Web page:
Notes to editors
1.Based on the December 2016 UK Labour Market bulletin by Office For National Statistics
2.National representative based on OnePoll survey of 2,000 UK Adults and 1,000 Primary school aged children, in December 2016
For more information and to view Center Parcs’ full RDA of Free Time Report, please email email@example.com
About Center Parcs
Center Parcs has five villages across the UK; Sherwood Forest in Nottinghamshire, Elveden Forest in Suffolk, Longleat Forest in Wiltshire, Whinfell Forest in Cumbria and Woburn Forest in Bedfordshire
As the leader in the UK short break holiday market, Center Parcs regularly achieves average annual occupancy in excess of 97%.
Center Parcs offers weekend, (Friday to Monday) or midweek (Monday to Friday) breaks and welcomes more than 2.2 million guests each year, with 96% of guests expressing an intention to return
The Center Parcs concept is to provide a range of high quality accommodation, shops, restaurants and exceptional leisure facilities, carefully nestled amongst 400 acres of protected forest environment.
This concept originated in Holland in 1967, with the first UK Center Parcs opening in 1987. Center Parcs is now a separate entity in the UK.
Center Parcs has been announced ‘Best Family Holiday Provider’ in the Tommy’s Awards for the eleventh year in a row.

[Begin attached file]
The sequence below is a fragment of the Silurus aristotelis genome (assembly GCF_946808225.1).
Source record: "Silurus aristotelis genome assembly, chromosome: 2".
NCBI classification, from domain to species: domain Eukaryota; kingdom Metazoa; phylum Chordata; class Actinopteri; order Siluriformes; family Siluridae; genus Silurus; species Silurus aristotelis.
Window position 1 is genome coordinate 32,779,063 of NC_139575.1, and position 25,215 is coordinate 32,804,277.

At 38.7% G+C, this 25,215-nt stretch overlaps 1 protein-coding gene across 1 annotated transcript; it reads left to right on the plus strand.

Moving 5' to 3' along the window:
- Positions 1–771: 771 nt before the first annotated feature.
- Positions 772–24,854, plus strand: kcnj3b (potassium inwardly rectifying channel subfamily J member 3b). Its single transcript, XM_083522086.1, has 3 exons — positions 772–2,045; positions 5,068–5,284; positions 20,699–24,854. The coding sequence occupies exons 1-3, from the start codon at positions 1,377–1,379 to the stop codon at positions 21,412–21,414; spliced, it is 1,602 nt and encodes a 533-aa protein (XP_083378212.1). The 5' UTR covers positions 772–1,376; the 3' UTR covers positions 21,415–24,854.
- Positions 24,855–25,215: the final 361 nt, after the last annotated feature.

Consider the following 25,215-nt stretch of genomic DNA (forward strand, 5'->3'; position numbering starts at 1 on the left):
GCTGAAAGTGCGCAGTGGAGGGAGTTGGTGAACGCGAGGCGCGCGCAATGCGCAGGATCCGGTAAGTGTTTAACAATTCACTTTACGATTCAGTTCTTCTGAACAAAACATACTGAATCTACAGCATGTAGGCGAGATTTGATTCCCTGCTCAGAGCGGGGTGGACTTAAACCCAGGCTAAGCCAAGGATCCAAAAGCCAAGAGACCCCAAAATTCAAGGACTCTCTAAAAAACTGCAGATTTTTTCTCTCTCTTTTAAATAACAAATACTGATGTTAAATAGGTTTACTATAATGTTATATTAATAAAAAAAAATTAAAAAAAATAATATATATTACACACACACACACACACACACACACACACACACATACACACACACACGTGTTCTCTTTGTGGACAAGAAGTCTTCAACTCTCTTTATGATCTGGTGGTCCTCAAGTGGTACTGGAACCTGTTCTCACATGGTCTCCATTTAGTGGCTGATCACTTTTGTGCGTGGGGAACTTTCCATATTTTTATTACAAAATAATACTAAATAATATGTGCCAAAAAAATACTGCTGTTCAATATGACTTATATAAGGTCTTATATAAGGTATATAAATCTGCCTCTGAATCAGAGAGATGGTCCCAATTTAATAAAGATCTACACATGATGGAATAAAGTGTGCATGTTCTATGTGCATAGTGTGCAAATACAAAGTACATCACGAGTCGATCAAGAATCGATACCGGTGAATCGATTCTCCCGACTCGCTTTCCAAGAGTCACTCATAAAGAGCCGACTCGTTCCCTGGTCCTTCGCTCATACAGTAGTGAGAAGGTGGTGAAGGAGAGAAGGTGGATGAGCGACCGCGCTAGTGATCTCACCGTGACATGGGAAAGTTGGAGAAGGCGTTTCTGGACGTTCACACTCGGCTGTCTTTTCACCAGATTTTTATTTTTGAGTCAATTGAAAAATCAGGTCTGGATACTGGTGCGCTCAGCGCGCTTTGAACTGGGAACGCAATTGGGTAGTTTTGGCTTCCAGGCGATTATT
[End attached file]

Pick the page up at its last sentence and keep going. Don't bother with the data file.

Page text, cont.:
About Dr Sam Wass
Dr Sam Wass gained a first-class undergraduate degree in Experimental Psychology at Oxford University. He did his PhD at the Centre for Brain and Cognitive Development, Birkbeck. Subsequently he was awarded a British Academy Postdoctoral Fellowship, based at the Medical Research Council Cognition and Brain Sciences Unit in Cambridge, followed by an ESRC Future Research Leaders Fellowship, for which he is currently based at the University of East London He is also a visiting scientist at Cambridge University, as part of the Baby-LINC lab.
Sam’s research examines how stress affects concentration and learning capacities during childhood. He works with children being raised in low socio-econoic status backgrounds, as well as children in early stages of developing conditions such as Autism Spectrum disorders and Attention Deficit Hyperactivity Disorder. He has active research collaborations in London (Birkbeck, Institute of Psychiatry), Cambridge (CBU), the Netherlands, the US and Canada, and has received research funding from the MRC, ESRC, NIHR, MQ-charity, Nuffield Foundation, Wellcome Trust (as part of ISSF scheme) and others.
In addition, Sam is very active in the public communication of science. He is one of the scientists featured in the multi-award-winning Channel 4 series The Secret Life of 4-, 5- and 6-Year-Olds, for Channel 4 and supported by the Wellcome Trust, for which he is heavily involved in programme development and appears regularly on-screen.
Burdette, H. L., & Whitaker, R. C. (2005). Resurrecting free play in young children: looking beyond fitness and fatness to attention, affiliation, and affect. Archives of pediatrics & adolescent medicine, 159(1), 46-50.